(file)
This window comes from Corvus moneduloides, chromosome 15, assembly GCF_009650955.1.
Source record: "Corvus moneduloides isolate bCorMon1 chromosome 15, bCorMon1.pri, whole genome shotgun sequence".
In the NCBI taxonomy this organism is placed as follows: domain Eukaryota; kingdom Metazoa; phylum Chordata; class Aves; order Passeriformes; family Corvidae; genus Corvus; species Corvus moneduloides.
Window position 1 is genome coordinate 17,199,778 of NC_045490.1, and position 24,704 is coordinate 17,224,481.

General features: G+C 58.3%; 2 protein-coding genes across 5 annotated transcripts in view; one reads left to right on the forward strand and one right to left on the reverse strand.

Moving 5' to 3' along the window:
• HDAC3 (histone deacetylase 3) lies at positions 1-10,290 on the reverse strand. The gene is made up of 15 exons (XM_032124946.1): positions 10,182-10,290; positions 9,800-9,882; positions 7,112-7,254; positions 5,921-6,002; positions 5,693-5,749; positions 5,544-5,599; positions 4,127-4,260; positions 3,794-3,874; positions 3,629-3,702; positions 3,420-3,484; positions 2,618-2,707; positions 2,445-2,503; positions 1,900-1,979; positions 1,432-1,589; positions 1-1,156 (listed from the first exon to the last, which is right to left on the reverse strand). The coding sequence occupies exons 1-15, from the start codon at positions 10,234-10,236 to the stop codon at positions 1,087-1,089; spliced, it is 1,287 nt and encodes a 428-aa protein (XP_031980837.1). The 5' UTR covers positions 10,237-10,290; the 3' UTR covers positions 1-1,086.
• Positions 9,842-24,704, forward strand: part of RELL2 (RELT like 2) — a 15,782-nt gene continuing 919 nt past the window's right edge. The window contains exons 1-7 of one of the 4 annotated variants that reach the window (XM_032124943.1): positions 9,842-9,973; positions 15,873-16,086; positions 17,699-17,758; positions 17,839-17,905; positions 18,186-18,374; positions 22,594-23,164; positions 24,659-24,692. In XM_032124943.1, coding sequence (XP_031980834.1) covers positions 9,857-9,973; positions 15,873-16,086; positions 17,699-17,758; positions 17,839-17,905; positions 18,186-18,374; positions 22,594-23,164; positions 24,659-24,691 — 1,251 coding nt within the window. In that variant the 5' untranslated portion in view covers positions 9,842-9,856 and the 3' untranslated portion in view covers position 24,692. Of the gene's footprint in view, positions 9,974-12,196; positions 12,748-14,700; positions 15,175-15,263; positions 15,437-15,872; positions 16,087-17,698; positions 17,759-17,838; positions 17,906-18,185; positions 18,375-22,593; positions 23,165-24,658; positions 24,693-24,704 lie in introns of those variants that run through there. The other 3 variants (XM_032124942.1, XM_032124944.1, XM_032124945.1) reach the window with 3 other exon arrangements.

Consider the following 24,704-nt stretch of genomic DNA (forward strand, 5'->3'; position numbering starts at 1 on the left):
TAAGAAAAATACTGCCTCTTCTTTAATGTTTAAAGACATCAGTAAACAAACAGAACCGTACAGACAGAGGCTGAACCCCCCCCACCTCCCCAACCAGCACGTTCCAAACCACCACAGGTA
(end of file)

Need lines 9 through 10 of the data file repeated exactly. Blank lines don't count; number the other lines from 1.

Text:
Consider the following 24,704-nt stretch of genomic DNA (forward strand, 5'->3'; position numbering starts at 1 on the left):
TAAGAAAAATACTGCCTCTTCTTTAATGTTTAAAGACATCAGTAAACAAACAGAACCGTACAGACAGAGGCTGAACCCCCCCCACCTCCCCAACCAGCACGTTCCAAACCACCACAGGTA